When building custom modules for Magento, one of the most common needs is to override Magento’s core files, commonly Blocks, Models, Resources, and Controllers.
Override Core Blocks
One of more simple and straight-forward things to override in Magento. Let’s say that you want to override the following class: Mage_Catalog_Block_Product_View.
The first step is to copy the file into your own module’s Block folder. It can be anywhere you want within that folder, it really doesn’t matter. But, for organizational purpose, it’s always best, in my opinion, to keep a similar folder/file structure as Magento does. In this case, I would put this file in My/Module/Block/Catalog/Product/View.php, and have it extends Mage_Catalog_Block_Product_View.
Here is how the ‘blocks’ tag in your config.xml should look:
As you can see, we’ve got the rewrite xml inside of the ‘catalog’ tag. This refers to app/code/core/Mage/Catalog/. Then the ‘rewrite’ tab tells Magento that we arg going to override a block (since we are within the ‘blog’ tag) under Mage/Catalog/. The ‘product_view’ tag points to Mage/Catalog/Block/Product/View.php, and within that tag is the name of the class that wwe are going to override the core block.
As another example, if you wanted to override Mage/Catalog/Block/Product/View/Simple.php, the tag under ‘rewrite’ would be ‘product_view_type_simple’.
Override Core Models
Overriding Models is basically the same as Blocks.
Let’s say that I want to modify the model for the items on an order invoice (Mage_Sales_Model_Order_Invoice_Item). I will copy that file to My/Module/Model/Sales/Order/Invoice/Item.php, rename the class, and extend Mage_Sales_Model_Order_Invoice_Item.
The config.xml ‘models’ will look something like this:
Again, ‘sales’ refers to Mage_Sales Model and ‘order_invoice_item’ refers to Mage_Sales_Model_Order_Invoice_Item.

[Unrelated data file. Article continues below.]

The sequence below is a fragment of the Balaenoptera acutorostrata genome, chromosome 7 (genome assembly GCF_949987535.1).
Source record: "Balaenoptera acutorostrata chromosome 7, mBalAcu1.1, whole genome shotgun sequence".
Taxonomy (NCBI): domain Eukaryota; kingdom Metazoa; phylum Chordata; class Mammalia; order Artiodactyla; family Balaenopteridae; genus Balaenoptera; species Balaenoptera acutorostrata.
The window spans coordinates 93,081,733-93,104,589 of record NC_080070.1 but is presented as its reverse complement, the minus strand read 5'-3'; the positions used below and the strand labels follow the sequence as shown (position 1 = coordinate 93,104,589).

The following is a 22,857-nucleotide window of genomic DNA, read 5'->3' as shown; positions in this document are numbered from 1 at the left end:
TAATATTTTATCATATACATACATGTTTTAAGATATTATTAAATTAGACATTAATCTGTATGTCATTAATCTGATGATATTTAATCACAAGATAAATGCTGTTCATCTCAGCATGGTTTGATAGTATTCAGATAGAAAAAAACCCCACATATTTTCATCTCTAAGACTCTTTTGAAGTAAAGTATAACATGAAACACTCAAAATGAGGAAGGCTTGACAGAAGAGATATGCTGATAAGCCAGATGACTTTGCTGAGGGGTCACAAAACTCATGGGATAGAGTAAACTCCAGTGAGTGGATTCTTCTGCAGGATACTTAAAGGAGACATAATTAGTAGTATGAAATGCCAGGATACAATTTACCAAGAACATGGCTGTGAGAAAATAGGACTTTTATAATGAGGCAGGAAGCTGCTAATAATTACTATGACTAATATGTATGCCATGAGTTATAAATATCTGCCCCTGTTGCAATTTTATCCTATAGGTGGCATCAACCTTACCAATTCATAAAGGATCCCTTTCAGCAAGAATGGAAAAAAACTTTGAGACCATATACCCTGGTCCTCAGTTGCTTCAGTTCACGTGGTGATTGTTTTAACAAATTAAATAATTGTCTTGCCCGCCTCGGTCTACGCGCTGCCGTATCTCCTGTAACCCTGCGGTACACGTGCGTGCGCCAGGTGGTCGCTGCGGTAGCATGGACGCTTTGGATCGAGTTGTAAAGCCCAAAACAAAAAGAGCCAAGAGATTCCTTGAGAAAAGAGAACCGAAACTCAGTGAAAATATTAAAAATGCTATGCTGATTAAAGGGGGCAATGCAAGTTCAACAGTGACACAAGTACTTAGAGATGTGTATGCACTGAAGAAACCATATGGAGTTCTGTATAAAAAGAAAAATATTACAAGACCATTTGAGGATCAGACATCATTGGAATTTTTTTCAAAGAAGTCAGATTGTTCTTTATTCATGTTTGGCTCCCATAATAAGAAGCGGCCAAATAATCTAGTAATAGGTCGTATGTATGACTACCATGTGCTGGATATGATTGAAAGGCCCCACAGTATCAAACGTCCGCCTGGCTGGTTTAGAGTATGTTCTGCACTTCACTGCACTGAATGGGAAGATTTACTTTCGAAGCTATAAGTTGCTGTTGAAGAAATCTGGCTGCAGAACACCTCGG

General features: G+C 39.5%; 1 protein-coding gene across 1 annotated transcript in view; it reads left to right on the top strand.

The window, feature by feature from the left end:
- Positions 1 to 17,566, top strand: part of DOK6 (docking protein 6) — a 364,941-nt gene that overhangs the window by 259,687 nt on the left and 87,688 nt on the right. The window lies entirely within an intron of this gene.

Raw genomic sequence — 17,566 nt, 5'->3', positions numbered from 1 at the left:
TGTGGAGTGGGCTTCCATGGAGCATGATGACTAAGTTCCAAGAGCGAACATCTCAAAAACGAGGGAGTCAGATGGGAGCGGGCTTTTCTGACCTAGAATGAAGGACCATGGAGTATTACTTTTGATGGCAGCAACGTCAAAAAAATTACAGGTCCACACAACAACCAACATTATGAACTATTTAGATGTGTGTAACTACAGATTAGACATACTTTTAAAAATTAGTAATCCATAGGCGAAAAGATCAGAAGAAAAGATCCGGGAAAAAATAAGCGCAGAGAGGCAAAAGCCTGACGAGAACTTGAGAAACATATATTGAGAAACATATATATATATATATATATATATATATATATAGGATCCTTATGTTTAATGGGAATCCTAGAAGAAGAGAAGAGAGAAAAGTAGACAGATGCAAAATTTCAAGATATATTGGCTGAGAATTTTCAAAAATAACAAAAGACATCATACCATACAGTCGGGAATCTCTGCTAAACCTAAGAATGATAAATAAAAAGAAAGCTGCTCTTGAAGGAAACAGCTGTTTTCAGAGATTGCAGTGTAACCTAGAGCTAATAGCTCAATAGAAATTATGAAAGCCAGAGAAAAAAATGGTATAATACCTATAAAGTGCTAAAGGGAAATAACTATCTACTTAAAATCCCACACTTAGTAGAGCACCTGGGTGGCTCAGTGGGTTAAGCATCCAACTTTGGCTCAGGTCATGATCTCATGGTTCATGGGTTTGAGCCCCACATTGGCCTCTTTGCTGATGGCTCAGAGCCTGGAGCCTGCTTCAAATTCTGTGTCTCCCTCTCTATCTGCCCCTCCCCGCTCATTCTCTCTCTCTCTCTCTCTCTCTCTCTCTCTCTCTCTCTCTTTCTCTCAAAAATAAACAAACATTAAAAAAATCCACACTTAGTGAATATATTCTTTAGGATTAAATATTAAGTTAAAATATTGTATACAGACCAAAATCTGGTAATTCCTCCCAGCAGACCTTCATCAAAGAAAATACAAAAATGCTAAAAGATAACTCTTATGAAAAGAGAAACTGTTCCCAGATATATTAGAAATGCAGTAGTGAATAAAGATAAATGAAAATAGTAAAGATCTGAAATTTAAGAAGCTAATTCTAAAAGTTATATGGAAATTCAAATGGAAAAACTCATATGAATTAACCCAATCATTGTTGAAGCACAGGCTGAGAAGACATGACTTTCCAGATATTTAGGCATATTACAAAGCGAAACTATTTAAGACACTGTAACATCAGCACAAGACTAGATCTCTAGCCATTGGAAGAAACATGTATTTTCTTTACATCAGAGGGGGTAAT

Overriding Core Resource Models
Resource models have a different way of overriding them. All of the concepts are the same, with the exception of the syntax in your config.xml file. A resource model is typically going to be models that reside within a “Mysql4” folder. The resource model folder is typically defined in the config.xml file using the tag ‘resourceModel’.
I was putting together a dependent filter module, and I needed to override this class: Mage_Catalog_Model_Resource_Eav_Mysql4_Attribute. Just as the above examples, I created this file: My/Module/Model/Catalog/Resource/Eav/Mysql4/Attribute.php, renamed the class, and extended Mage_Catalog_Model_Resource_Eav_Mysql4_Attribute.
The xml syntax changes for resource models. Instead of defining just the ‘catalog’ tag right before ‘rewrite’, you actually have to define all the way down to the mysql4 folder.
Overriding Frontend Core Controllers
Lets override the Onepage Checkout controller: Mage_Checkout_OnepageController. First thing is to create the controller in your module. I would put mine in My/Module/controllers/Checkout/OnepageController.php. An important key to note here is that with controllers, Magento does not autoload them like it does with blocks and models. So, we’ll need to include the file to the controller that we to override. Here is the example for my Onepage CheckoutController:
The config.xml file is key now. Unlike models and blocks, you don’t need to define exactly which/where controller you are needing to override.
Here is the config.xml for our example: